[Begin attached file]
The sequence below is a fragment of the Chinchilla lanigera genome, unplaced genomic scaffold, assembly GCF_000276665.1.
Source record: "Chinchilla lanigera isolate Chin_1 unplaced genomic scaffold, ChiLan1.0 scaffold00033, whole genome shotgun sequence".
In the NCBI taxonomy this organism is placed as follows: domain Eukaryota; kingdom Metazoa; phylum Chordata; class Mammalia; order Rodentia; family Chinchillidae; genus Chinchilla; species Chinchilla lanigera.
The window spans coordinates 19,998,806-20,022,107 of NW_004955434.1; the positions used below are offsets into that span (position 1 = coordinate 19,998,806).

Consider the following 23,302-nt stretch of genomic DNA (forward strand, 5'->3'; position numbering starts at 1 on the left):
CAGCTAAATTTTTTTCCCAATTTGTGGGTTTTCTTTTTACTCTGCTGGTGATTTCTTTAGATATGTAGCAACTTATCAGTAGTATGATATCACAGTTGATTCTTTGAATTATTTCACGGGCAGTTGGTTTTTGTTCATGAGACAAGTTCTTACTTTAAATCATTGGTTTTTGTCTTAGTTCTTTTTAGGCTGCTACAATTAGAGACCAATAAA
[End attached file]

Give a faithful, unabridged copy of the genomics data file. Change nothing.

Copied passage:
The sequence below is a fragment of the Chinchilla lanigera genome, unplaced genomic scaffold, assembly GCF_000276665.1.
Source record: "Chinchilla lanigera isolate Chin_1 unplaced genomic scaffold, ChiLan1.0 scaffold00033, whole genome shotgun sequence".
In the NCBI taxonomy this organism is placed as follows: domain Eukaryota; kingdom Metazoa; phylum Chordata; class Mammalia; order Rodentia; family Chinchillidae; genus Chinchilla; species Chinchilla lanigera.
The window spans coordinates 19,998,806-20,022,107 of NW_004955434.1; the positions used below are offsets into that span (position 1 = coordinate 19,998,806).

Consider the following 23,302-nt stretch of genomic DNA (forward strand, 5'->3'; position numbering starts at 1 on the left):
CAGCTAAATTTTTTTCCCAATTTGTGGGTTTTCTTTTTACTCTGCTGGTGATTTCTTTAGATATGTAGCAACTTATCAGTAGTATGATATCACAGTTGATTCTTTGAATTATTTCACGGGCAGTTGGTTTTTGTTCATGAGACAAGTTCTTACTTTAAATCATTGGTTTTTGTCTTAGTTCTTTTTAGGCTGCTACAATTAGAGACCAATAAA